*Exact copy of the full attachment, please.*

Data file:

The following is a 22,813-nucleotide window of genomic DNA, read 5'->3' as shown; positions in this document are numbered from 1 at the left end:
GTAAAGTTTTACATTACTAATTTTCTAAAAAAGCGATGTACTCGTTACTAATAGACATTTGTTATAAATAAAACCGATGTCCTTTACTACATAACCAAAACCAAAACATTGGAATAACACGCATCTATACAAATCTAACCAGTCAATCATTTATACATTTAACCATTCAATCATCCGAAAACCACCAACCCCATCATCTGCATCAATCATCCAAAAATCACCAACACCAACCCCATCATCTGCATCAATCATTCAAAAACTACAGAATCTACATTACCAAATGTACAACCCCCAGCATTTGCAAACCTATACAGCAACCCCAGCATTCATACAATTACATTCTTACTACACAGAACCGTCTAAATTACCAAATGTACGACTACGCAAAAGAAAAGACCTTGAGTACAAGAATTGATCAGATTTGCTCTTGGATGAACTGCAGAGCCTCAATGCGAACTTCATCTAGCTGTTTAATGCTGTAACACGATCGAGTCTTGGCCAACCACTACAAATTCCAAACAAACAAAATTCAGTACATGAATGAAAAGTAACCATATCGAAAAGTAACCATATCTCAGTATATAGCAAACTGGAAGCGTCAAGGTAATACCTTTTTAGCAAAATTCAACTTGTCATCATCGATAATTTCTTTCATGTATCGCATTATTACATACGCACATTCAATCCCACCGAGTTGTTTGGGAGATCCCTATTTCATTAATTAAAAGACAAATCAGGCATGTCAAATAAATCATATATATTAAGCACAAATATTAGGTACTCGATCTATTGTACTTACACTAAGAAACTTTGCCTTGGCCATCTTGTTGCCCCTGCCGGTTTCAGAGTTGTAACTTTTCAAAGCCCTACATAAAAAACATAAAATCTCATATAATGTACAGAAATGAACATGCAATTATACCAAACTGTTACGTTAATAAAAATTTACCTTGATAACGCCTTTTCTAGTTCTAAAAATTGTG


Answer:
The following is a 22,813-nucleotide window of genomic DNA, read 5'->3' as shown; positions in this document are numbered from 1 at the left end:
GTAAAGTTTTACATTACTAATTTTCTAAAAAAGCGATGTACTCGTTACTAATAGACATTTGTTATAAATAAAACCGATGTCCTTTACTACATAACCAAAACCAAAACATTGGAATAACACGCATCTATACAAATCTAACCAGTCAATCATTTATACATTTAACCATTCAATCATCCGAAAACCACCAACCCCATCATCTGCATCAATCATCCAAAAATCACCAACACCAACCCCATCATCTGCATCAATCATTCAAAAACTACAGAATCTACATTACCAAATGTACAACCCCCAGCATTTGCAAACCTATACAGCAACCCCAGCATTCATACAATTACATTCTTACTACACAGAACCGTCTAAATTACCAAATGTACGACTACGCAAAAGAAAAGACCTTGAGTACAAGAATTGATCAGATTTGCTCTTGGATGAACTGCAGAGCCTCAATGCGAACTTCATCTAGCTGTTTAATGCTGTAACACGATCGAGTCTTGGCCAACCACTACAAATTCCAAACAAACAAAATTCAGTACATGAATGAAAAGTAACCATATCGAAAAGTAACCATATCTCAGTATATAGCAAACTGGAAGCGTCAAGGTAATACCTTTTTAGCAAAATTCAACTTGTCATCATCGATAATTTCTTTCATGTATCGCATTATTACATACGCACATTCAATCCCACCGAGTTGTTTGGGAGATCCCTATTTCATTAATTAAAAGACAAATCAGGCATGTCAAATAAATCATATATATTAAGCACAAATATTAGGTACTCGATCTATTGTACTTACACTAAGAAACTTTGCCTTGGCCATCTTGTTGCCCCTGCCGGTTTCAGAGTTGTAACTTTTCAAAGCCCTACATAAAAAACATAAAATCTCATATAATGTACAGAAATGAACATGCAATTATACCAAACTGTTACGTTAATAAAAATTTACCTTGATAACGCCTTTTCTAGTTCTAAAAATTGTG